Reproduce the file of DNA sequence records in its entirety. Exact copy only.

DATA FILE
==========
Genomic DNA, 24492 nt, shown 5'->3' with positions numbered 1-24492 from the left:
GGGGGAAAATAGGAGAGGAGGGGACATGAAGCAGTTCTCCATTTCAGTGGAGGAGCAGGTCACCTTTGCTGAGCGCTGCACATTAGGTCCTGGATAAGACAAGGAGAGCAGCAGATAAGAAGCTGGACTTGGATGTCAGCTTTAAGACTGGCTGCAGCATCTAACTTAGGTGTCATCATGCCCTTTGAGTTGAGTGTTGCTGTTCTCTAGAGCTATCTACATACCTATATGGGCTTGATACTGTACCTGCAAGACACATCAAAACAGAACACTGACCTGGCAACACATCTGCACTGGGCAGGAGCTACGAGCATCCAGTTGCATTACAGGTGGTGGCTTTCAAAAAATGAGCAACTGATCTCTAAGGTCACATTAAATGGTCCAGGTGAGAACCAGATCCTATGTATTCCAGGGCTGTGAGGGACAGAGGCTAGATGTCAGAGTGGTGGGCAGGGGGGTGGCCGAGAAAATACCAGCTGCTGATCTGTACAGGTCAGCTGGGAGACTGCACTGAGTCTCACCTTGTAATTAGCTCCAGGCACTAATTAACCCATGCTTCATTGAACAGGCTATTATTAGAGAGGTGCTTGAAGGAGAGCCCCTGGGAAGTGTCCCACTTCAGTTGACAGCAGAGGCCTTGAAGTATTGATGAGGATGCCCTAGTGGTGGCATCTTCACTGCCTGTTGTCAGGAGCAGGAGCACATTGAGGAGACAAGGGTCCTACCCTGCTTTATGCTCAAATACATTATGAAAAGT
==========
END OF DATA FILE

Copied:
Genomic DNA, 24492 nt, shown 5'->3' with positions numbered 1-24492 from the left:
GGGGGAAAATAGGAGAGGAGGGGACATGAAGCAGTTCTCCATTTCAGTGGAGGAGCAGGTCACCTTTGCTGAGCGCTGCACATTAGGTCCTGGATAAGACAAGGAGAGCAGCAGATAAGAAGCTGGACTTGGATGTCAGCTTTAAGACTGGCTGCAGCATCTAACTTAGGTGTCATCATGCCCTTTGAGTTGAGTGTTGCTGTTCTCTAGAGCTATCTACATACCTATATGGGCTTGATACTGTACCTGCAAGACACATCAAAACAGAACACTGACCTGGCAACACATCTGCACTGGGCAGGAGCTACGAGCATCCAGTTGCATTACAGGTGGTGGCTTTCAAAAAATGAGCAACTGATCTCTAAGGTCACATTAAATGGTCCAGGTGAGAACCAGATCCTATGTATTCCAGGGCTGTGAGGGACAGAGGCTAGATGTCAGAGTGGTGGGCAGGGGGGTGGCCGAGAAAATACCAGCTGCTGATCTGTACAGGTCAGCTGGGAGACTGCACTGAGTCTCACCTTGTAATTAGCTCCAGGCACTAATTAACCCATGCTTCATTGAACAGGCTATTATTAGAGAGGTGCTTGAAGGAGAGCCCCTGGGAAGTGTCCCACTTCAGTTGACAGCAGAGGCCTTGAAGTATTGATGAGGATGCCCTAGTGGTGGCATCTTCACTGCCTGTTGTCAGGAGCAGGAGCACATTGAGGAGACAAGGGTCCTACCCTGCTTTATGCTCAAATACATTATGAAAAGT